March 4, 2017
It was just another Monday when a man walked up to the parking lot of a Rosewood grocery store – naked.
He was not combative or acting erratic, Columbia police officers said. He was just standing there around 7 p.m., in mid-January. Officers would later find his clothes about a mile away, near Devine Street.
“He was looking up at the sky, and saying he was waiting on a sign,” said Capt. Christopher Roberts, the area’s region commander for the Columbia Police Department. “Officers talked to him accordingly, in a calm way.”
Officers determined the man was suffering from an episode related to his mental illness. Instead of being arrested, he was taken to a hospital, Roberts said.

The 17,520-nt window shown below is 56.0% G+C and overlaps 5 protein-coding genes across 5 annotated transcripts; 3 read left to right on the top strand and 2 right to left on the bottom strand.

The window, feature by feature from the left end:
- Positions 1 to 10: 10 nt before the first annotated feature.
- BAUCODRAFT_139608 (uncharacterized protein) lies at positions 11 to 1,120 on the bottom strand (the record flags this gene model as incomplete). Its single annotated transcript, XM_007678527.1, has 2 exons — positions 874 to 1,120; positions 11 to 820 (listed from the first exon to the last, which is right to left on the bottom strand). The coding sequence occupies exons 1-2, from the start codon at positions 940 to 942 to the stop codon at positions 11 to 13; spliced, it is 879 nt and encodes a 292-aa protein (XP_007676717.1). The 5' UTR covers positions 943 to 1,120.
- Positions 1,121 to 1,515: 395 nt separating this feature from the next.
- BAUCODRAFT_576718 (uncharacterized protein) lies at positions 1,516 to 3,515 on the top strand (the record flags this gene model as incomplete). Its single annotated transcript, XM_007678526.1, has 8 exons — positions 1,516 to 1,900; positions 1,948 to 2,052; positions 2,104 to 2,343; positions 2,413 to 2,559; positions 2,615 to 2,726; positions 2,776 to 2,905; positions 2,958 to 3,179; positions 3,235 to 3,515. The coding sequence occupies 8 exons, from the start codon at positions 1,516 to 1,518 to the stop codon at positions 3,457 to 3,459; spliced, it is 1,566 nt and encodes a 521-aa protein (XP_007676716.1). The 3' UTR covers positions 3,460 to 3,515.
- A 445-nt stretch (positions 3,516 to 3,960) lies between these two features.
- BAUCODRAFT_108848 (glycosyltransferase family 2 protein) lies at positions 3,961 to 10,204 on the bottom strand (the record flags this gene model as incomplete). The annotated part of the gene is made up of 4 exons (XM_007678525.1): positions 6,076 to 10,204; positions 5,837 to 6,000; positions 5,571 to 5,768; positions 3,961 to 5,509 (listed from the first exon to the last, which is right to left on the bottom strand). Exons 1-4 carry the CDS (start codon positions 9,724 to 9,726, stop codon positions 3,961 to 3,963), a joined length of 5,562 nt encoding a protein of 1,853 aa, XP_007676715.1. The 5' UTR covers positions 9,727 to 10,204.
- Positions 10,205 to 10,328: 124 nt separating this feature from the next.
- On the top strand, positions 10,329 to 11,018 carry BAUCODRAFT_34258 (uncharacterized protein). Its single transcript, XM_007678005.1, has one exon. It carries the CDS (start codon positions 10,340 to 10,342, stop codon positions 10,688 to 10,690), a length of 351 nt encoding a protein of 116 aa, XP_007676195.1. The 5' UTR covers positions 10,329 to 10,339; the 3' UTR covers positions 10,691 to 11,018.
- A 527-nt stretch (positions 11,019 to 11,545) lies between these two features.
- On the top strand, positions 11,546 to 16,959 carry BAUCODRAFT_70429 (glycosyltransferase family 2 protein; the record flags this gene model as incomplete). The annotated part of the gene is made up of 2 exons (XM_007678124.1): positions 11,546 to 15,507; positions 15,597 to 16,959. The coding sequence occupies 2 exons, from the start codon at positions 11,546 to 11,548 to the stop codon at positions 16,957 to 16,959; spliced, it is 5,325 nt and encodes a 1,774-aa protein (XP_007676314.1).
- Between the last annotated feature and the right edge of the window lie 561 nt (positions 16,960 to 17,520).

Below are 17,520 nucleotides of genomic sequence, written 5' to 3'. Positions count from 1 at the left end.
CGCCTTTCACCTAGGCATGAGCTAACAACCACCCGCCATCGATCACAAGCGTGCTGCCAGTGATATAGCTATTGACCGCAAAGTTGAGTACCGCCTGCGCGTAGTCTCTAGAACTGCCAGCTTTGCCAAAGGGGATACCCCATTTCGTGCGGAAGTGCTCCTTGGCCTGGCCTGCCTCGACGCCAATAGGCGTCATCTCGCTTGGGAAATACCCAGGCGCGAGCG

Roberts attributed the response to training Columbia police officers undergo as part of their recertification process. It’s the kind of training mental health advocates are hoping to expand to all of the state’s law enforcement agencies through proposals making their way through the Legislature.
Sen. Vincent Sheheen, D-Kershaw, sponsor of the Senate bill, said it’s unfair to place law enforcement officers in situations they’re not trained to deal with when they’re confronted with a mentally ill person.
“This is to not try to deal with the issue after an arrest, but actually try to help our law enforcement officers and our mentally ill before things escalate,” Sheheen said. “The goal here is to train all law enforcement in de-escalation techniques, and how to cope with people who aren’t necessarily criminals, but suffer from mental illness.”